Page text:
Rail News

Rail Institute Compiles Report on Production of Light-Weight Bogies

An ambitious plan to double the amount of European freight carried by rail could depend on the development of light-weight bogies produced using stronger steels and innovative manufacturing techniques, according to findings by experts at the University of Huddersfield.

Its Institute of Railway Research is a participant in the project named DYNAFREIGHT, a component of the EU-funded scheme Shift2Rail, which has a total budget of €940 million, which is a joint undertaking under the H2020 Research and Innovation Programme.

Light-Weight Bogies

Longer Freight Trains

DYNAFREIGHT was launched in late 2016 at a meeting held in Brussels that was attended by the Director of Huddersfield’s IRR, Professor Simon Iwnicki. The stated aim of the project is to seek innovative technical solutions for improved train dynamics and the operation of longer freight trains.

Related Post:  Russian Railways Launches New Rail Freight Service from Japan to Europe

Light-Weight BogiesLight-Weight Bogies

A roster of leading European research institutes and manufacturing companies is taking part. IRR Research Fellow Dr Samuel Hawksbee – a structural engineer – and Visiting Professor Jay Jaiswal – an expert on steels – have taken the lead on a DYNAFREIGHT work package investigating ways to make the bogies of rail vehicles lighter.

Dr Hawksbee, said:

“Potentially, lightweighting has various advantages, such as reducing energy consumption, carbon emissions and damage to the track”

“They provided information on one their bogies and asked what we can do to make it lighter”

The research at the IRR was carried out in conjunction with the Valencia plant of Swiss-based train manufacturers Stadler.

Related Post:  Bombardier Presents Light Rail Vehicle Safety System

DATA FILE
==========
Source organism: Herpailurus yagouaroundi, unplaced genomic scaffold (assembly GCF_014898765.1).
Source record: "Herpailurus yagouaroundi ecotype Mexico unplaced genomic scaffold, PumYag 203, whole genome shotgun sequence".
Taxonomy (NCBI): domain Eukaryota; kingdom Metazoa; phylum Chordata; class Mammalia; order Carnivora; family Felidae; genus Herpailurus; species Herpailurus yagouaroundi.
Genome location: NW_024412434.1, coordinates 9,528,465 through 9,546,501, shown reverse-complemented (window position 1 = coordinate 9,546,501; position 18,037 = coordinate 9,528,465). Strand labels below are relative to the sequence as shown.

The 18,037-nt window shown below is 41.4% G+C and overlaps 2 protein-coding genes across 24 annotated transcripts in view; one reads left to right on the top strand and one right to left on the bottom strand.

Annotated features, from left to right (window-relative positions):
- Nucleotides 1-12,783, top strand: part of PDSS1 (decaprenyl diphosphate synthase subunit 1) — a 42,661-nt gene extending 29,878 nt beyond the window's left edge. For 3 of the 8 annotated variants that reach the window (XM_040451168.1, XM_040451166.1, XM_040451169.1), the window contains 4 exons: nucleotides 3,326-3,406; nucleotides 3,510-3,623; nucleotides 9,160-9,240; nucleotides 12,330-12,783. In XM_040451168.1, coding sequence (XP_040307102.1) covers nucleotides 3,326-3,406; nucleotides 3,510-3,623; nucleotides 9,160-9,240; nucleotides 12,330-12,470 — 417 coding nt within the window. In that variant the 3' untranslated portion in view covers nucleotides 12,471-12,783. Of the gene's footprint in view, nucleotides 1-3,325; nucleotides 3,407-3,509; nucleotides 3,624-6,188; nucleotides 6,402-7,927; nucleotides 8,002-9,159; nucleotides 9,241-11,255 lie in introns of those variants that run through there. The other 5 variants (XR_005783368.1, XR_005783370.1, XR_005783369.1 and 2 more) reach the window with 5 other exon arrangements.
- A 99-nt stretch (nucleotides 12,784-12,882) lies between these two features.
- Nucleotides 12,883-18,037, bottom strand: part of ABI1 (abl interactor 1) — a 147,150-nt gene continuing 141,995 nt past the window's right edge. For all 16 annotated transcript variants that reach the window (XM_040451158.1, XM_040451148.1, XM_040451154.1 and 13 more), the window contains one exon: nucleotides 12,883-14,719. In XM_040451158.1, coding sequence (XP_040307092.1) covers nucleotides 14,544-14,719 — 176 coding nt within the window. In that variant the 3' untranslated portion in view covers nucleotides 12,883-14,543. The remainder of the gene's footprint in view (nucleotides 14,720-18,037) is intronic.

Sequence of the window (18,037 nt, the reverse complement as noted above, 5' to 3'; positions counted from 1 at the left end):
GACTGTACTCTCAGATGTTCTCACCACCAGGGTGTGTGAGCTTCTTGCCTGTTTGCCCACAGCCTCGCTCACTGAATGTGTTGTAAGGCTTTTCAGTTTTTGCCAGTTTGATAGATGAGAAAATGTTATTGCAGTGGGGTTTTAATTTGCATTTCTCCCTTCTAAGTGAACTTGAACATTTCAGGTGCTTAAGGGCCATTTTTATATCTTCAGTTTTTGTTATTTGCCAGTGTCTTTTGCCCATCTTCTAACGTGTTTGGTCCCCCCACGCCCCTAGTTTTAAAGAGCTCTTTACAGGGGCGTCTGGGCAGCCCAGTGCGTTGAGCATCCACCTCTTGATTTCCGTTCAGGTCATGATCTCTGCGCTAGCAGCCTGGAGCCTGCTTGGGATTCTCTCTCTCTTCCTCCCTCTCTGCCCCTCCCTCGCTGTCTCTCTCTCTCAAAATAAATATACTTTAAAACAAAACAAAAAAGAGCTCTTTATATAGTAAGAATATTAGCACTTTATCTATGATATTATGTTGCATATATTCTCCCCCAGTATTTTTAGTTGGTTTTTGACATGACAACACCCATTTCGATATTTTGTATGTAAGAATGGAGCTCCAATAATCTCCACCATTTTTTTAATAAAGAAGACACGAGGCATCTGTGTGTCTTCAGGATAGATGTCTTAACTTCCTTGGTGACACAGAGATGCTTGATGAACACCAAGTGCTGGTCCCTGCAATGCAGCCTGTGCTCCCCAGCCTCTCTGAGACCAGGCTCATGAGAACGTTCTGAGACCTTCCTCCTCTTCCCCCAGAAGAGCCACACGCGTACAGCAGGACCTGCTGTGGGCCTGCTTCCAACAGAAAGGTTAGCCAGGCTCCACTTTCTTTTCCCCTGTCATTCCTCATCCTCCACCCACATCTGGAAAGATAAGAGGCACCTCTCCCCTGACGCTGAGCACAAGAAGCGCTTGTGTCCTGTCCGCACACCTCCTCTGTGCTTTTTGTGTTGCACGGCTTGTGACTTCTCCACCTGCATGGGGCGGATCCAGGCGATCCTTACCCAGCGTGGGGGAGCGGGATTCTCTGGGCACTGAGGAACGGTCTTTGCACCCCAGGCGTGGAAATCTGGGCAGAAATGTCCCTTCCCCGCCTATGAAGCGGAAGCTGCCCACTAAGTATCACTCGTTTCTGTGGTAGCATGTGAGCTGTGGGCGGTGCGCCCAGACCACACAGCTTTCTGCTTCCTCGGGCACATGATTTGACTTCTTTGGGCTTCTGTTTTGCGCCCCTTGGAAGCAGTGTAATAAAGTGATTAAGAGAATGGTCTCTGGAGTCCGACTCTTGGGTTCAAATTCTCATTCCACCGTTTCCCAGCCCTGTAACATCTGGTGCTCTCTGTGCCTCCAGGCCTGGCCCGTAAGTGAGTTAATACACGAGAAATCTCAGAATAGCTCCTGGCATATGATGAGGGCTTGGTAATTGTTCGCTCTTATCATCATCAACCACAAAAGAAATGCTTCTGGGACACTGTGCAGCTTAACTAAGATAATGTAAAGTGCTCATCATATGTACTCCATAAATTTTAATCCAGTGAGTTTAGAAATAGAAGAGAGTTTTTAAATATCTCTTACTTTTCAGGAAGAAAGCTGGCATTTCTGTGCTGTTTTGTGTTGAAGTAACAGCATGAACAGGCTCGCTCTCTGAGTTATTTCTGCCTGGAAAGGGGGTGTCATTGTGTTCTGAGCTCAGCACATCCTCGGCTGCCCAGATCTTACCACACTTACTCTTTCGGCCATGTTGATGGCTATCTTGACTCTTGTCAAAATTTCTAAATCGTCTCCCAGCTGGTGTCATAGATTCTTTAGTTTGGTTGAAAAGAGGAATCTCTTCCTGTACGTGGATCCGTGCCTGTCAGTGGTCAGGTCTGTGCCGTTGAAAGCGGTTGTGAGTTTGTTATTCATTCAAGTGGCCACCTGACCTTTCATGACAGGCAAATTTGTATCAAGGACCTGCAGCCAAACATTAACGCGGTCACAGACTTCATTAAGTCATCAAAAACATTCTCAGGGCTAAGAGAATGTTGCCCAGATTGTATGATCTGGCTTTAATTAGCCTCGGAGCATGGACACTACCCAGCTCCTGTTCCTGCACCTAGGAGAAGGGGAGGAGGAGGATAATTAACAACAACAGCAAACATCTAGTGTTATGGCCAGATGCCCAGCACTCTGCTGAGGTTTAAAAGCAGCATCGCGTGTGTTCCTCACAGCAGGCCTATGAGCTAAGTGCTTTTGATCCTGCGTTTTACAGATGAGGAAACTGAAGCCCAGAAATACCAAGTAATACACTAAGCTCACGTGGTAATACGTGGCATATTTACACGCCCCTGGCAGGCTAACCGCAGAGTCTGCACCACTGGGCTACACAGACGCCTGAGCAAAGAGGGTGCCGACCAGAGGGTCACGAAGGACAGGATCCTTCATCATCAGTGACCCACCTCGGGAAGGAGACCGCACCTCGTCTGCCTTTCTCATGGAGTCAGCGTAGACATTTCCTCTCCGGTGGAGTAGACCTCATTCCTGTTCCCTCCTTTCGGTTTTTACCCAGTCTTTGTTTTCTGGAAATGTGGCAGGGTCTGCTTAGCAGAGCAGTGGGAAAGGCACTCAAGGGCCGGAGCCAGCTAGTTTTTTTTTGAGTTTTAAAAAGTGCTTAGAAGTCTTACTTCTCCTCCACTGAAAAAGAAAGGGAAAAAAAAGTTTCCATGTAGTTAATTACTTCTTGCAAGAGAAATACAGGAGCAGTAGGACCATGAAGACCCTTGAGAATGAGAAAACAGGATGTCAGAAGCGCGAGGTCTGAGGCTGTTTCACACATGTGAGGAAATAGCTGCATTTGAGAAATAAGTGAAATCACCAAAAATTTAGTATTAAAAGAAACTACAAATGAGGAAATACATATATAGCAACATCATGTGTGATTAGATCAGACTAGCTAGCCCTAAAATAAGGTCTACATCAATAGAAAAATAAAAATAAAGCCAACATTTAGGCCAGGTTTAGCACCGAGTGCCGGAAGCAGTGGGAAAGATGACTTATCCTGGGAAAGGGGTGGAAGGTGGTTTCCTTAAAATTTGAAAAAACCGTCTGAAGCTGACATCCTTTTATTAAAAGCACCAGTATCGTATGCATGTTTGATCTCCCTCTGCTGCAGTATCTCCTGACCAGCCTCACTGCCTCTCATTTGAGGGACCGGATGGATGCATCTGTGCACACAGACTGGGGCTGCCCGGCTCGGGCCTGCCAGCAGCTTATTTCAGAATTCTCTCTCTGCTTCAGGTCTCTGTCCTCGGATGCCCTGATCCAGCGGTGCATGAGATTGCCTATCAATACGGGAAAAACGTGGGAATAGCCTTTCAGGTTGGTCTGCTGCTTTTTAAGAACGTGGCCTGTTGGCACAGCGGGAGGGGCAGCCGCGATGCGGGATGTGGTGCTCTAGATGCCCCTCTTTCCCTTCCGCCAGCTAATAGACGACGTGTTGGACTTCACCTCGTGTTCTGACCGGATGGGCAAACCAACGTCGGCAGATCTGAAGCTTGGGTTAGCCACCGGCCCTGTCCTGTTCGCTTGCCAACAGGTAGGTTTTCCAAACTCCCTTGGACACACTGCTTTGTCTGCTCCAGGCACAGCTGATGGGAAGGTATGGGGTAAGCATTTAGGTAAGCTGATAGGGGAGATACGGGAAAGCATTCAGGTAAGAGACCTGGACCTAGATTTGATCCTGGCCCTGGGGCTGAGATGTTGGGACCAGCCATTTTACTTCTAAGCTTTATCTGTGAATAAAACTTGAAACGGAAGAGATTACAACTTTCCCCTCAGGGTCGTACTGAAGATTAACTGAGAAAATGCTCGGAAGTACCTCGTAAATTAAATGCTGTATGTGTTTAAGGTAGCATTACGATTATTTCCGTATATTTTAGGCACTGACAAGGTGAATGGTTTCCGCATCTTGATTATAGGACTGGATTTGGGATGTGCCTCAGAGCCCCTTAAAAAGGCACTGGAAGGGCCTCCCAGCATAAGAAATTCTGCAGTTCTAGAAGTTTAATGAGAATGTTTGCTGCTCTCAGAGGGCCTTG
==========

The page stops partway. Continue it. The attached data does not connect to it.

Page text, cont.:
Innovative Manufacturing Techniques

The focus was placed on the use of higher-strength steels as an alternative to the mild steels normally used for bogie construction.  This could result in reduced weight, but it would be vital to develop techniques for improved welding of joints.

Dr Hawksbee added:

“So we are looking not just at what can we do with the steels, but what we can do to manufacturing methods to improve the welds – or to eliminate them completely, by asking if there are different technologies for joining different steel elements”

He added that in order to take advantage of higher strength steels, manufacturing techniques would have to change, and the railway industry could learn from automotive manufacturers, who are well ahead in reducing the weight of components.

Related Post:  Unipart Rail Engineering Director Awarded Professorship

But more research is needed, because a rail bogie carries much heavier loads than the chassis of a car, said Dr Hawksbee. He and Professor Jaiswal are now compiling a report on their findings, and it will signal avenues for new directions in research.

Original article © University of Huddersfield.

FOR ALL THE LATEST INFORMATION, NEWS, IMAGES, VIDEOS AND ARTICLES ON ALL ASPECTS OF TRAIN COMPONENTS, PLEASE CLICK HERE.

News categories

    17 Jul 2019
    Unipart Rail Engineering Director Awarded Professorship
    23 May 2019
    Russian Railways Launches New Rail Freight Service from Japan to Europe
    15 May 2019
    SBB Cargo Launches Autocouplers
    15 Apr 2019
    Industry Insider Week 15 – 9 Must-Read Rail News Stories
    11 Apr 2019
    New Siemens Metros for Bangkok Skytrain System
    09 Apr 2019
    Siemens Service Centre Overhauls 100th Eurostar Bogie
    04 Apr 2019
    Alstom Unveils Highest-Capacity Welding Robot in the Rail Industry
    06 Nov 2018
    UTLC ERA – Eurasian Rail Alliance Announces 2500th Train Milestone
    Subscribe
    Subscribe to Railway-News
    Get the latest contract alerts and Railway News emailed directly to your inbox.

    We respect your privacy and take protecting it seriously.

    Please tick to confirm you would like to receive emails we think may be of interest to you. We sometimes tailor the content you see to what we think you'll find interesting, and so monitor your interaction with our website and email content (find out more).